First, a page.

Today, one of the most common places known to everyone (Except Paris Hilton) is Wal-Mart. Last year, Wal-Mart had revenues of $191 billion and has 1,283,000 employees, as of 2002. Wal-Mart is the largest retail store in the United States, and is larger than any other retail chain in the world. Currently Wal-Mart operates over 4,150 retail facilities globally. According to the Fortune 500 index of the wealthiest and most powerful corporations in the world, Wal-Mart holds the number one spot, ranked by its total sales. The company is ranked as the second most admired company in the world by Fortune (www.fortune.com). With all these numbers, you would think they had a long drawn out plan with goals as long as their success, but when Sam Walton created Wal-Mart in 1962, he declared that three policy goals would define his business: respect for the individual, service to customers, and striving for excellence (www.walmart.com).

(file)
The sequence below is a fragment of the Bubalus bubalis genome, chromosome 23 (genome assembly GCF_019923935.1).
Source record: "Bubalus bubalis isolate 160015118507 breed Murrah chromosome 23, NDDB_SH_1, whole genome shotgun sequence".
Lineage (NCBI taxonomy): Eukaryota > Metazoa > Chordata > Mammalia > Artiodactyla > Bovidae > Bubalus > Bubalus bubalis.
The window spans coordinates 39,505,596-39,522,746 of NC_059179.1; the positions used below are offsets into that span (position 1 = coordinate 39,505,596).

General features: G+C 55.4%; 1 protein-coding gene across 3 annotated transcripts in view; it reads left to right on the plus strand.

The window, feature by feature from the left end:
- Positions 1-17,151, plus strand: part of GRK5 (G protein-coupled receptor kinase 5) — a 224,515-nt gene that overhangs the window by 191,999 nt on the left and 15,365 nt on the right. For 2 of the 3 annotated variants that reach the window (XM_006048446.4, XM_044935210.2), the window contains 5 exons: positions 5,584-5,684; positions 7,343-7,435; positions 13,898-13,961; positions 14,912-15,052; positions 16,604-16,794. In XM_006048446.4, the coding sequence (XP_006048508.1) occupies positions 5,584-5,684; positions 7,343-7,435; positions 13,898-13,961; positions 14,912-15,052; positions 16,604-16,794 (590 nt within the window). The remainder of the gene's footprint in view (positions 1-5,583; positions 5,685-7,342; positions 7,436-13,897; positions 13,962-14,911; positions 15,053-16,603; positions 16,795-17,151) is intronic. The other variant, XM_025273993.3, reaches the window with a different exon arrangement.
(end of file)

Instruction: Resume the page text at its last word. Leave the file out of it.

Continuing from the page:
Three very short, but successful goals, which have been working since.
As I researched goals and planning, Wal-Mart's goals are not the standard goals that I found. In the textbook there is information concerning characteristics of goals.
Characteristics of Well-Designed Goals:
1) Written in terms of outcomes rather than actions.
2) Measurable and quantifiable.
3) Clear as to a time frame.
4) Challenging yet attainable.
5) Written down.
6) Communicated to all necessary organizational members.
Management (Page 166 Para. 1)
As we redirect to Wal-Marts goals, we can see that they would not be defined as well designed. Not many of the six characteristics would fit Sam Walton's goals.
1) Respect for the individual - This could not be considered for outcomes rather than actions nor is it measurable and quantifiable. It contains no time frame and I hardly consider respect as a challenge. However the...